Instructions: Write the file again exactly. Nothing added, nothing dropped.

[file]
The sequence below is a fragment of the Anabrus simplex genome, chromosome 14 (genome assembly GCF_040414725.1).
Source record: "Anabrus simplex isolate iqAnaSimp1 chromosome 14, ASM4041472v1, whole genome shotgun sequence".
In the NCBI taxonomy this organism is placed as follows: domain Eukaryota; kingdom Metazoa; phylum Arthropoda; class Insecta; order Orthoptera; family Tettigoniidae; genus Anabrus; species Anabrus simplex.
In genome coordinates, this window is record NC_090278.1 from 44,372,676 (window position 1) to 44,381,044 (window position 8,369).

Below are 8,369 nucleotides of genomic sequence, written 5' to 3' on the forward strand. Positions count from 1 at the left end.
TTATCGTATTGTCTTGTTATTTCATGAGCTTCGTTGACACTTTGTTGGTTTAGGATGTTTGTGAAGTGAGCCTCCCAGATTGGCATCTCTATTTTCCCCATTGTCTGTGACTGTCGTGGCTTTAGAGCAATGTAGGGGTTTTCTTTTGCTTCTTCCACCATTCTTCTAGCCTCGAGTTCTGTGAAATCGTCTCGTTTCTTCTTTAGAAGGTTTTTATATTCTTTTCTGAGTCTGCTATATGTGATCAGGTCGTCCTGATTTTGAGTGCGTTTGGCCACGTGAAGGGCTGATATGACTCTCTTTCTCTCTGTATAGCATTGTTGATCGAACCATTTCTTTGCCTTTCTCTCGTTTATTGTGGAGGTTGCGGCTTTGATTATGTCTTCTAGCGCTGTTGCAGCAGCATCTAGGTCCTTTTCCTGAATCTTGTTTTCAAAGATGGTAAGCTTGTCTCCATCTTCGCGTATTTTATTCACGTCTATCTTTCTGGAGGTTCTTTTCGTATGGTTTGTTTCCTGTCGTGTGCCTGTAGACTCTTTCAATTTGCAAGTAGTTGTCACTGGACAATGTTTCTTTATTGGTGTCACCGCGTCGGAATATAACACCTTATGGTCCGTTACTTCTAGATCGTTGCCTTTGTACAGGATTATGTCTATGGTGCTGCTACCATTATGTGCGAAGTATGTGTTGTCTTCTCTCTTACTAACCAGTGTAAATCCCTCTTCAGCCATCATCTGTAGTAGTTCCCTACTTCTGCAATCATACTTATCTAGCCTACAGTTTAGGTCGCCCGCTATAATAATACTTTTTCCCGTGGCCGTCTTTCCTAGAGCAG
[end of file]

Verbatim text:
The sequence below is a fragment of the Anabrus simplex genome, chromosome 14 (genome assembly GCF_040414725.1).
Source record: "Anabrus simplex isolate iqAnaSimp1 chromosome 14, ASM4041472v1, whole genome shotgun sequence".
In the NCBI taxonomy this organism is placed as follows: domain Eukaryota; kingdom Metazoa; phylum Arthropoda; class Insecta; order Orthoptera; family Tettigoniidae; genus Anabrus; species Anabrus simplex.
In genome coordinates, this window is record NC_090278.1 from 44,372,676 (window position 1) to 44,381,044 (window position 8,369).

Below are 8,369 nucleotides of genomic sequence, written 5' to 3' on the forward strand. Positions count from 1 at the left end.
TTATCGTATTGTCTTGTTATTTCATGAGCTTCGTTGACACTTTGTTGGTTTAGGATGTTTGTGAAGTGAGCCTCCCAGATTGGCATCTCTATTTTCCCCATTGTCTGTGACTGTCGTGGCTTTAGAGCAATGTAGGGGTTTTCTTTTGCTTCTTCCACCATTCTTCTAGCCTCGAGTTCTGTGAAATCGTCTCGTTTCTTCTTTAGAAGGTTTTTATATTCTTTTCTGAGTCTGCTATATGTGATCAGGTCGTCCTGATTTTGAGTGCGTTTGGCCACGTGAAGGGCTGATATGACTCTCTTTCTCTCTGTATAGCATTGTTGATCGAACCATTTCTTTGCCTTTCTCTCGTTTATTGTGGAGGTTGCGGCTTTGATTATGTCTTCTAGCGCTGTTGCAGCAGCATCTAGGTCCTTTTCCTGAATCTTGTTTTCAAAGATGGTAAGCTTGTCTCCATCTTCGCGTATTTTATTCACGTCTATCTTTCTGGAGGTTCTTTTCGTATGGTTTGTTTCCTGTCGTGTGCCTGTAGACTCTTTCAATTTGCAAGTAGTTGTCACTGGACAATGTTTCTTTATTGGTGTCACCGCGTCGGAATATAACACCTTATGGTCCGTTACTTCTAGATCGTTGCCTTTGTACAGGATTATGTCTATGGTGCTGCTACCATTATGTGCGAAGTATGTGTTGTCTTCTCTCTTACTAACCAGTGTAAATCCCTCTTCAGCCATCATCTGTAGTAGTTCCCTACTTCTGCAATCATACTTATCTAGCCTACAGTTTAGGTCGCCCGCTATAATAATACTTTTTCCCGTGGCCGTCTTTCCTAGAGCAG